The following short story was an original submission to the 2013 Inlander Short Fiction Contest.
Public Displays of Affection
A short story
A short story
Max hadn’t seen his sweetheart Alyssa since before the flooding started. This was not normal for the 17-year-olds. They hadn’t spent more than two days apart for the past six months. Counting today – Monday – it had been nearly three weeks and Max was becoming very stir crazy.
Their separation had been forced upon them without their input. But then again, there really wasn’t much that could be done to tame or shape the unruly will of Mother Nature. People living in the mountain town of Thousand Peaks, Washington knew this better than most. In the winter they hunkered down under the unrelenting snow. In summer they enjoyed a brief respite of warmth, but it was spring that brought them the most turmoil.
In spring, the high mountain peaks surrounding the town slowly dripped away the layers of crusty snow that covered its namesake landscape. The crystal flakes of frost created an army of liquid filling every lake, river, stream, crevice, pond and puddle until they all reached a tipping point. And that’s when these bodies of water cried for mercy, spilling over their banks and washing their melted remains down the mountain to those below. “Ready or not, here I come,” the army bellowed every year.
But Thousand Peaks was ready - as ready as it ever was. The torrent of water went exactly where it was expected. It crept up the banks of the White River and into the low portions of waterfront streets and homes. The water would stay for a few days or weeks, then gently subside into the depths from which it came.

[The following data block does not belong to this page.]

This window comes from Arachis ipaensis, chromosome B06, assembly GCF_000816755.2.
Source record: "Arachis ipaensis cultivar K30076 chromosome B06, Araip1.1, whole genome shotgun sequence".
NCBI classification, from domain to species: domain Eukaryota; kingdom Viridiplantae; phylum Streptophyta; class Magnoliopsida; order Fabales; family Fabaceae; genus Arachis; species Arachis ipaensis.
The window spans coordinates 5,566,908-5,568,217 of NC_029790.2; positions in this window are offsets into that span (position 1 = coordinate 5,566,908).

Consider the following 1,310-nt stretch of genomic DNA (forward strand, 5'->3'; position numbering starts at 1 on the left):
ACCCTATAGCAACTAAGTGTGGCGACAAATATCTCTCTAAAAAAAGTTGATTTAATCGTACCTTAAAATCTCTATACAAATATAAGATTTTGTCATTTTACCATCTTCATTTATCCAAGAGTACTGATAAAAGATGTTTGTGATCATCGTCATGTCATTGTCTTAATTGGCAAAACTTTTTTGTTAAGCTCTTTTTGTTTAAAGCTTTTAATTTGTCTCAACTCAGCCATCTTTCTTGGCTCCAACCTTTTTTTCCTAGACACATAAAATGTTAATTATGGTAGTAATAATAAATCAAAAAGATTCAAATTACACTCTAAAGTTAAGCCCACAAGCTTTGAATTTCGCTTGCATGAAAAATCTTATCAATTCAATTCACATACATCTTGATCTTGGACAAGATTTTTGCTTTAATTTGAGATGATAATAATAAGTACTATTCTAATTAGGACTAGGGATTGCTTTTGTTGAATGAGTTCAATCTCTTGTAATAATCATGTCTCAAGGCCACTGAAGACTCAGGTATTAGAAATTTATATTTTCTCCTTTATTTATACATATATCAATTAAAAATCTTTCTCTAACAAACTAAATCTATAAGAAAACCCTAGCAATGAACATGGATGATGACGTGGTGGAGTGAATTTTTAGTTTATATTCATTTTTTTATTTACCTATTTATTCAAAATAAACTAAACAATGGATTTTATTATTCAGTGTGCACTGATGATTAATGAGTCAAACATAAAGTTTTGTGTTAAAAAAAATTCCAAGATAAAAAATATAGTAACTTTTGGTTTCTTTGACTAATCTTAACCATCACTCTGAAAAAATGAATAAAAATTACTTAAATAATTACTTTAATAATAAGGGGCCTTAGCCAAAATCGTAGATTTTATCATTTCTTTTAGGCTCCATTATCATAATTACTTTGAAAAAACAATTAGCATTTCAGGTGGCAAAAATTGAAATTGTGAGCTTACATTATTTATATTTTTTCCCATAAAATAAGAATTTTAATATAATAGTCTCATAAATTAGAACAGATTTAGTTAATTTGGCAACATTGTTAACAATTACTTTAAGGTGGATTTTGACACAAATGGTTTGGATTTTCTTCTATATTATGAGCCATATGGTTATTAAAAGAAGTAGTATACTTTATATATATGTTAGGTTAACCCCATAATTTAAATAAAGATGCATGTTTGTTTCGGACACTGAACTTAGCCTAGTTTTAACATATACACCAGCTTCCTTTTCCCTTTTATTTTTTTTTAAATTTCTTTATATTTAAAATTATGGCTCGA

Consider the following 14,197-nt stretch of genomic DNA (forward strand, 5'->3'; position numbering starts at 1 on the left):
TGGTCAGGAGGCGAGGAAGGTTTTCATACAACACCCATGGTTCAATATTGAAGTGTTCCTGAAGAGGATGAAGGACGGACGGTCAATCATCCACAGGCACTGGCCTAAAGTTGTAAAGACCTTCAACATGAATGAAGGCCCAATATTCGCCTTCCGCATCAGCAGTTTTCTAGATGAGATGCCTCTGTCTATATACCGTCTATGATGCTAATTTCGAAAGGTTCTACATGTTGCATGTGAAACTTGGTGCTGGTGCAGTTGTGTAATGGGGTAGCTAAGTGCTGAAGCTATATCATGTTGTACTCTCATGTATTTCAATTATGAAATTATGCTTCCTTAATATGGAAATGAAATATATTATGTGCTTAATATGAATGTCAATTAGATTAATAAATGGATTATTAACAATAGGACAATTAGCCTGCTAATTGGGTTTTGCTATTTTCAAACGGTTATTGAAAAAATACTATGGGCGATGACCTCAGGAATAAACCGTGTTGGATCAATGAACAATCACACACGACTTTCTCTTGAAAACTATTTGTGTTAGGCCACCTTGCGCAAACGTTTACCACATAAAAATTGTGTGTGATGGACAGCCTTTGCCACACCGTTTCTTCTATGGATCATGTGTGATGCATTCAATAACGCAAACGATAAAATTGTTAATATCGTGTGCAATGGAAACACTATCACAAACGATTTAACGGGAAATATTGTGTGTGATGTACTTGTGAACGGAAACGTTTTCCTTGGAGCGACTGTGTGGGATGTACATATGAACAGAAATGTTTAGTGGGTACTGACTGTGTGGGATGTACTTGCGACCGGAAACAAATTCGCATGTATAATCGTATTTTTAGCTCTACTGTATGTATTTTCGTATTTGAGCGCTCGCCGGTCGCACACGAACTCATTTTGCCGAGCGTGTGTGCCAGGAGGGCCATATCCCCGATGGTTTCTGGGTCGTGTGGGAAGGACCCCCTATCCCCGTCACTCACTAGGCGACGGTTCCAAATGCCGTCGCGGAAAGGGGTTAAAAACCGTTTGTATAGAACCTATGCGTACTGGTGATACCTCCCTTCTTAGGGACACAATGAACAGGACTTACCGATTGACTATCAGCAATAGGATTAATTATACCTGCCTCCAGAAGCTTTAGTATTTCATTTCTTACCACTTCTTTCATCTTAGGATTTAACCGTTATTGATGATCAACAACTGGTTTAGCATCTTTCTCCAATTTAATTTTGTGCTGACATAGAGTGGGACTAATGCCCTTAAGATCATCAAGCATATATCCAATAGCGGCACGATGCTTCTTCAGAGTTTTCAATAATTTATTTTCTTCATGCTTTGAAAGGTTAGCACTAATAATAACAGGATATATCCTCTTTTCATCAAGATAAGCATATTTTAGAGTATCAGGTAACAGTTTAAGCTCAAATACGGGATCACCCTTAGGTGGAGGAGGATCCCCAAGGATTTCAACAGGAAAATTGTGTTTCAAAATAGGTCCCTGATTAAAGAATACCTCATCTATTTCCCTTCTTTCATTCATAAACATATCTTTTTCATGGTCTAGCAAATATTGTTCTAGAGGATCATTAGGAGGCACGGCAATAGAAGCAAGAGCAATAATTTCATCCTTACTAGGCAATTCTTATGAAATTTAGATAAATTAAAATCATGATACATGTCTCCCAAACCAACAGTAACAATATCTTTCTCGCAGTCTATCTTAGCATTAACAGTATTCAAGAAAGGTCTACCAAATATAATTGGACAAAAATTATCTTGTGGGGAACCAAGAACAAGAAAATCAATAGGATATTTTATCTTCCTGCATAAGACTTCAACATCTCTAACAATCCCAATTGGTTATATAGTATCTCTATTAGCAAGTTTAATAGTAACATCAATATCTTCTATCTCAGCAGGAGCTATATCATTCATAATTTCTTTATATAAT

But the water didn’t cause Max and Alyssa to part. It was an uprooted pine. Well, several trees for that matter. A torrent of debris rushed downstream and pounded the pilings supporting the William’s Edge Bridge - the bridge that provided the only safe passage out of the southern end of the town. On the fourth night of heavy flooding, the White finally crested and the bridge gave way.
The weakened piling buckled and the two-lane William’s Edge Bridge partially sunk. The roadway cracked and swayed, cutting off roughly 200 residents in the southern portion of Thousand Peaks. It was impassable. With the treacherous mountains on three sides and an angry, bloated river to the north, Max and his neighbors were trapped.
Max Harper pulled the thick military-style duffle bag down from the shelf in the garage of his parents’ home and emptied the contents onto the floor. He meticulously laid out the two plastic paddles and a small two-person inflatable raft before searching the shelves for a foot pump. He had sworn this was where he’d seen his dad store it last summer. His face became red with anger and frustration as he dug through box after box for what seemed like an eternity, looking for the pump.
Moments before he would begrudgingly resort to blowing the thing up with his own breath, he finally found the pump. He double checked the raft’s valves for leaks and repacked it in the bag, this time adding the pump. He couldn’t be seen carrying an inflated raft the four blocks to the water’s edge. Someone would stop him. “It’s not safe,” they’d say. But he wasn’t worried about that now. His mind was elsewhere.
His worry was focused on his dear Alyssa. She hadn’t called him and hadn’t returned his repeated texts. Max knew Alyssa’s father was a monster - always sticking to her side for trips to the shopping center or driving her to school so she only had to take a few steps between the car and the door. He’d be there waiting for her when school was out too. Always there, suffocating her. Always next to her. Latched on like a handcuff.